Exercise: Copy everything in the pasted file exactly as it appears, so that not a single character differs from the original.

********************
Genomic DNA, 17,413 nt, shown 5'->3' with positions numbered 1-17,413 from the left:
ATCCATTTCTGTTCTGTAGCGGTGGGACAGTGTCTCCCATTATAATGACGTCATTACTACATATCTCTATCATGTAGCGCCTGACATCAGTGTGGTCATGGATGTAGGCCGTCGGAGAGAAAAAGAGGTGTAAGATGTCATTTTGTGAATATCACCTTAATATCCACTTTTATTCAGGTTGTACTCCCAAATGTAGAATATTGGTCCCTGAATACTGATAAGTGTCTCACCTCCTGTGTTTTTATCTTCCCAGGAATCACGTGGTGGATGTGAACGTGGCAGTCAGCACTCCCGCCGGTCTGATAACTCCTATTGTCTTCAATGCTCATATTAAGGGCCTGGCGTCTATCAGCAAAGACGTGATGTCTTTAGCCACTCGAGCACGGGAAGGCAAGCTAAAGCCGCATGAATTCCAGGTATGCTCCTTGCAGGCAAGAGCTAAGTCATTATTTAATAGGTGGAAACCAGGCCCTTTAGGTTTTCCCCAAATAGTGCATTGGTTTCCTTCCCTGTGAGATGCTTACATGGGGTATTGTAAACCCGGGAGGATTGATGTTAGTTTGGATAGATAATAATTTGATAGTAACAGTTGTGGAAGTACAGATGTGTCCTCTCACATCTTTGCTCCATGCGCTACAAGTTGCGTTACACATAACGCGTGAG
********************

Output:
Genomic DNA, 17,413 nt, shown 5'->3' with positions numbered 1-17,413 from the left:
ATCCATTTCTGTTCTGTAGCGGTGGGACAGTGTCTCCCATTATAATGACGTCATTACTACATATCTCTATCATGTAGCGCCTGACATCAGTGTGGTCATGGATGTAGGCCGTCGGAGAGAAAAAGAGGTGTAAGATGTCATTTTGTGAATATCACCTTAATATCCACTTTTATTCAGGTTGTACTCCCAAATGTAGAATATTGGTCCCTGAATACTGATAAGTGTCTCACCTCCTGTGTTTTTATCTTCCCAGGAATCACGTGGTGGATGTGAACGTGGCAGTCAGCACTCCCGCCGGTCTGATAACTCCTATTGTCTTCAATGCTCATATTAAGGGCCTGGCGTCTATCAGCAAAGACGTGATGTCTTTAGCCACTCGAGCACGGGAAGGCAAGCTAAAGCCGCATGAATTCCAGGTATGCTCCTTGCAGGCAAGAGCTAAGTCATTATTTAATAGGTGGAAACCAGGCCCTTTAGGTTTTCCCCAAATAGTGCATTGGTTTCCTTCCCTGTGAGATGCTTACATGGGGTATTGTAAACCCGGGAGGATTGATGTTAGTTTGGATAGATAATAATTTGATAGTAACAGTTGTGGAAGTACAGATGTGTCCTCTCACATCTTTGCTCCATGCGCTACAAGTTGCGTTACACATAACGCGTGAG